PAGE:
There was a nice blanket of snow across Columbus on Christmas morning in 1910. Almost everyone was able to enjoy the holiday because in this year, as was the case every seven years, Christmas fell on a Sunday.

There was a nice blanket of snow across Columbus on Christmas morning in 1910. Almost everyone was able to enjoy the holiday because in this year, as was the case every seven years, Christmas fell on a Sunday.

For many people, an extra day off from work was taken on Monday as well. But even for the people who didn't do this, a Christmas Sunday was a special day.

The Columbus of 100 years ago was different in a number of ways from the sprawling capital city of 2010. For one thing, it had only about a quarter of the population it does today and those people took up a lot less space. The old "walking city" of the 19th century had given way to the "streetcar city" of 1910, but people still lived only a mile or two from where they worked, and most people worked in or near downtown Columbus. Downtown was where people came to shop and spend their leisure time as well.

As the Christmas season approached, shopping became more and more centered on preparations for the holiday. In a time before supermarkets, that meant almost daily shopping at one of the several public markets scattered around the city.

Today we can visit North Market near the convention center and get some sense of what it must have been like to shop in those days.

A local newspaper described North Market at Christmas time in 1910: "The North Market is a particularly attractive one just now It is a clean and comfortable place with many stalls filled with appetizing edibles.

"Here is one where the proprietor calls out cheerfully, 'Right this way, folks; right this way for fancy apples.' Another cries his cabbages and celery; another oranges, nuts and cranberries, in a wheedling, coaxing tone that is irresistible.

"The hubbub made by all of these calls, by the quacking, clucking and crowing of the ducks, turkeys and chickens, and by the merry patrons, adds to the gayety and picturesqueness of the scene. An eager crowd surrounds the place where Christmas trees, wreaths and greens are for sale, and many a well-filled basket is topped with a holly garland."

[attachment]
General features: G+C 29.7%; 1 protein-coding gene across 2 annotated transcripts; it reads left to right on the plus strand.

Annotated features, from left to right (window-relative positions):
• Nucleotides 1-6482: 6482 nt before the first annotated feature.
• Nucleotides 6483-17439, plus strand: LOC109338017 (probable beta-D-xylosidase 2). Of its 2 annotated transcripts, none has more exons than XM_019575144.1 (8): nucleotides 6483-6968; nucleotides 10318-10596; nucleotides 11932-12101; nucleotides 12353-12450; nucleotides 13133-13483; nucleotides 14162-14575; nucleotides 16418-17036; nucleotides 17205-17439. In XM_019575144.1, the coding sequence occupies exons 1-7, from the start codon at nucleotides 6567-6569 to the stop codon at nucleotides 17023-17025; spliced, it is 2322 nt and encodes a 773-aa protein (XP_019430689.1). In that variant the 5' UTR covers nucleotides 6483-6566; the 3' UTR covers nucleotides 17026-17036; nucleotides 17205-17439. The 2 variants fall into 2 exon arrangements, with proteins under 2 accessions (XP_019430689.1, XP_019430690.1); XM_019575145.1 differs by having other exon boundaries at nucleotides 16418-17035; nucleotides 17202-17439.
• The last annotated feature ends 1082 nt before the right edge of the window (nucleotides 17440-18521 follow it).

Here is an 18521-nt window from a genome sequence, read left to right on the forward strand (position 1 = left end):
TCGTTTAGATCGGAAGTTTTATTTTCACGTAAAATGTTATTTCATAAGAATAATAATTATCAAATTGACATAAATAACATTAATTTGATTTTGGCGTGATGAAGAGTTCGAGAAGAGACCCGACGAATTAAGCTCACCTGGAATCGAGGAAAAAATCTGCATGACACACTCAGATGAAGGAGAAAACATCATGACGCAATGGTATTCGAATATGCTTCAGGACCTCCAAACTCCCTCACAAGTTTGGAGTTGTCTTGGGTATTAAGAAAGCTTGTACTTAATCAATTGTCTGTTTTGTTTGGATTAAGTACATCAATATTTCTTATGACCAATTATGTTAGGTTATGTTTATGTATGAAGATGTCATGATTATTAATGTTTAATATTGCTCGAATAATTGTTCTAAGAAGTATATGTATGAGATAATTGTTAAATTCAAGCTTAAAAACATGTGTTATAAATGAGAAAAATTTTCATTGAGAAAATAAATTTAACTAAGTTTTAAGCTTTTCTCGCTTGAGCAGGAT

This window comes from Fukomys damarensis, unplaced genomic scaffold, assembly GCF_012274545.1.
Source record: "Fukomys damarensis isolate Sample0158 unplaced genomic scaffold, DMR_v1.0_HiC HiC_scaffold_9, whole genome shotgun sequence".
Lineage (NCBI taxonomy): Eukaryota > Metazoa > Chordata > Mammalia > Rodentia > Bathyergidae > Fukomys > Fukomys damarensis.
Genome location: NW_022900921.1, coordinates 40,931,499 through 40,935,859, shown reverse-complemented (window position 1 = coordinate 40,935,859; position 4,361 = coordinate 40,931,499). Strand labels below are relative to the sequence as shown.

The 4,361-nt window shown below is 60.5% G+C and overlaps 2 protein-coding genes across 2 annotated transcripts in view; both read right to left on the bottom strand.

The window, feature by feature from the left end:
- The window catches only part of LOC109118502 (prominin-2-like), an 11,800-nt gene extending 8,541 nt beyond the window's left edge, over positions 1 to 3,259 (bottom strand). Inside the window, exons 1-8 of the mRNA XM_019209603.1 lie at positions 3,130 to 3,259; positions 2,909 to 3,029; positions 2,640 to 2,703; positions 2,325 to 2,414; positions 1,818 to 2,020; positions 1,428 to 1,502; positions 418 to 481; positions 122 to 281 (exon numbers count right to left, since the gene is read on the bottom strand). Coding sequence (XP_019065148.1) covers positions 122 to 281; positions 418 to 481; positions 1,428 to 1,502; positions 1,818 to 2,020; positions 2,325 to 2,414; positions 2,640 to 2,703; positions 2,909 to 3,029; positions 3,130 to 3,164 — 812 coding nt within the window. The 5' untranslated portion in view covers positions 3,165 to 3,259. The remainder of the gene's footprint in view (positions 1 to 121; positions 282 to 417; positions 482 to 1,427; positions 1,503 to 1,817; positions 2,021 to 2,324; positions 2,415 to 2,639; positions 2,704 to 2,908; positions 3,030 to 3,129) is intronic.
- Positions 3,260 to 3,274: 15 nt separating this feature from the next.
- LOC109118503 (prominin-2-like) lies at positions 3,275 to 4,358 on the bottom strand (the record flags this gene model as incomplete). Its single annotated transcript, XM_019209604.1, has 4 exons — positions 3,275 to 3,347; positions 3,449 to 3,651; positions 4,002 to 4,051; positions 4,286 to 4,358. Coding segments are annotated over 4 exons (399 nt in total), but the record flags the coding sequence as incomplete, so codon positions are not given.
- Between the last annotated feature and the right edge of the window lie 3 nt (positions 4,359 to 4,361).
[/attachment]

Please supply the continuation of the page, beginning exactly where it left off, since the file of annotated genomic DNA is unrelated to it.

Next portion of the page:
But not every home and hearth had a fresh-cut Christmas tree. For more than a few families, something new was being tried:

"Reports seem to indicate that that fewer large Christmas trees are being employed than formerly. This is due to the fact that the price of wood has advanced enormously within recent years and every tree cut down before it has gained its full growth means that the forest of the future has been denuded of a commercially valuable tree As a result, there has been a tendency to substitute artificial trees for the old-fashioned Tannenbaum

"These artificial trees are made of soft iron wire. A piece of stout wire comprises the trunk and smaller wires are placed around the upright standard to represent the branches. The tree is then wrapped with paper colored so as to represent natural bark and to the bark is pasted strips of fringed paper to represent the green of the well-known Christmas tree.

"While these trees are stout enough to support candles of various sizes, they'll hardly do as yet to hold presents, but those who are employing them say they answer the purpose of the Tannenbaum very well."

This description is a reminder that Christmas was celebrated somewhat differently than it is today. In an age before widespread use of electric tree lights, lighting the tree was a careful exercise in every family.